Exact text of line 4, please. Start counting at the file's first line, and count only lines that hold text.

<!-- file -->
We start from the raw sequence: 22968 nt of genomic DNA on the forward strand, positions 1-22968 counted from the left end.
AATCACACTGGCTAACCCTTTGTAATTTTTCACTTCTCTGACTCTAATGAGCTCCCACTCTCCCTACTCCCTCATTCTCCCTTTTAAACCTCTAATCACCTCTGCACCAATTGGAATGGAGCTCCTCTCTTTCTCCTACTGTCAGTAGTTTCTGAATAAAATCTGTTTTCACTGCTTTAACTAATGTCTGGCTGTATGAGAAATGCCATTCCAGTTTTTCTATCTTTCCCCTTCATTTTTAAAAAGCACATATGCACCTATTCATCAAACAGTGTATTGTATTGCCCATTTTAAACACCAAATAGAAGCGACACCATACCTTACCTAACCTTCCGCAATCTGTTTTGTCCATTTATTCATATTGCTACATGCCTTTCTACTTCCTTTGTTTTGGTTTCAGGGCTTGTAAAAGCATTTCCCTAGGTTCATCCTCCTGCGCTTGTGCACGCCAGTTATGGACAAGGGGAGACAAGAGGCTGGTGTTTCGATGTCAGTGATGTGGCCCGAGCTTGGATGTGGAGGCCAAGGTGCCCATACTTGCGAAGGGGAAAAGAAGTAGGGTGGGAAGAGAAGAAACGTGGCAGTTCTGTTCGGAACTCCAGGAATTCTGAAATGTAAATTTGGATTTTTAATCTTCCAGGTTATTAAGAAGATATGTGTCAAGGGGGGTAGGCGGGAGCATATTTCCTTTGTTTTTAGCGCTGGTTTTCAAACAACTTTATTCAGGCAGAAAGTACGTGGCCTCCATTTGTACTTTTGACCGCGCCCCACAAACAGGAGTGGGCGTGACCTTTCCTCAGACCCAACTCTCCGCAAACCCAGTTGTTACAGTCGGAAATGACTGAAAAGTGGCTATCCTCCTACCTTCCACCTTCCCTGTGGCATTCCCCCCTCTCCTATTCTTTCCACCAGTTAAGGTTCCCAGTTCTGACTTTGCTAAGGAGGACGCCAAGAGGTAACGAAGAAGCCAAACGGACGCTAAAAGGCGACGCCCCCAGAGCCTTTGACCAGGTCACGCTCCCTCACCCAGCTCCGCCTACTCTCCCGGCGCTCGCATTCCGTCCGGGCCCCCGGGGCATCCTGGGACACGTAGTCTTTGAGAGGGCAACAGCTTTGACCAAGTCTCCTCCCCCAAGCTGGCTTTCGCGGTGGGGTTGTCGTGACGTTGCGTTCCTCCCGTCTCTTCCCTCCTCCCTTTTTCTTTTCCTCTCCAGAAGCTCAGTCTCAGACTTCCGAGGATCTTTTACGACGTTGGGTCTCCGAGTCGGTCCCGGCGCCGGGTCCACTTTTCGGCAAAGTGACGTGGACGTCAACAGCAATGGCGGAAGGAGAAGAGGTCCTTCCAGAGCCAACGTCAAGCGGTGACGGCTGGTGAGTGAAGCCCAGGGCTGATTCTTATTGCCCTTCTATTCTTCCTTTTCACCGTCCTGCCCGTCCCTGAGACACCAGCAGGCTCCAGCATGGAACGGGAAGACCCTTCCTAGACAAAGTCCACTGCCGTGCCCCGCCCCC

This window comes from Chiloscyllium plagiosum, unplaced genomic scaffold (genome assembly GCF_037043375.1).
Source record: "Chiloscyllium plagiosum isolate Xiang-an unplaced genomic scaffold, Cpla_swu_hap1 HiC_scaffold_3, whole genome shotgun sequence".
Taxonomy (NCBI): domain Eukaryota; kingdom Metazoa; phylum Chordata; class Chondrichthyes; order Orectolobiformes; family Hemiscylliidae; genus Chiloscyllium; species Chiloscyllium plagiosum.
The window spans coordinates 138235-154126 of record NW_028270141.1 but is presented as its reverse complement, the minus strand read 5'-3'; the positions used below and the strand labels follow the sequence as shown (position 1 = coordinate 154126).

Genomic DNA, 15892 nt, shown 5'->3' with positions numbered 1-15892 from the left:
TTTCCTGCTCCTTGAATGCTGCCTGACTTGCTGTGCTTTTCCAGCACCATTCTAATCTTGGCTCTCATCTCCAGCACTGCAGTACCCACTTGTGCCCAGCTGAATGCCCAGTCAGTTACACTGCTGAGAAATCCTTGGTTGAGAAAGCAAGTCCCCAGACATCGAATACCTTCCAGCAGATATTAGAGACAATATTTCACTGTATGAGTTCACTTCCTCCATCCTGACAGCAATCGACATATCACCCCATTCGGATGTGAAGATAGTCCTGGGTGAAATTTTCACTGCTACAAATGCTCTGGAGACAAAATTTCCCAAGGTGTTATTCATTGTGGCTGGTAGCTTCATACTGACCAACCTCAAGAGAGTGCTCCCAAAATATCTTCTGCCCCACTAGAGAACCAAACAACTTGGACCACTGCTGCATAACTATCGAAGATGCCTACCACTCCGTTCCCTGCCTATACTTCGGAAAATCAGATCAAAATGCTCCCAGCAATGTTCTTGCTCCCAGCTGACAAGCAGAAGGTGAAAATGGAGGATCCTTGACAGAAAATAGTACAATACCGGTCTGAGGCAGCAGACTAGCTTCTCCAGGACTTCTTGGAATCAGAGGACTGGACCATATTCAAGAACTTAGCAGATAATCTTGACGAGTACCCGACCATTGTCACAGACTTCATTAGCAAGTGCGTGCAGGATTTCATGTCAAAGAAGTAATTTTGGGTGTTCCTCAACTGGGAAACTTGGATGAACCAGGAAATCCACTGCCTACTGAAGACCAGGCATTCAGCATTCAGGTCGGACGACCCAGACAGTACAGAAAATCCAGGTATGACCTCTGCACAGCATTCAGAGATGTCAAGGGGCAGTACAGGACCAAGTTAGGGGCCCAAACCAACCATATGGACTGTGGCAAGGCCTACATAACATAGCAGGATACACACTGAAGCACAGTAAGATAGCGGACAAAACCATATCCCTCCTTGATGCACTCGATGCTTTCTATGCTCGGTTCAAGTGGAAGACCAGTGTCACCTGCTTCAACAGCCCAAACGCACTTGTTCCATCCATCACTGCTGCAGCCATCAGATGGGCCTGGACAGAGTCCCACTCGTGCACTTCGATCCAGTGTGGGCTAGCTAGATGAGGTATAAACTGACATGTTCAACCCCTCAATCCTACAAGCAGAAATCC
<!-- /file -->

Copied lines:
Source record: "Chiloscyllium plagiosum isolate Xiang-an unplaced genomic scaffold, Cpla_swu_hap1 HiC_scaffold_3, whole genome shotgun sequence".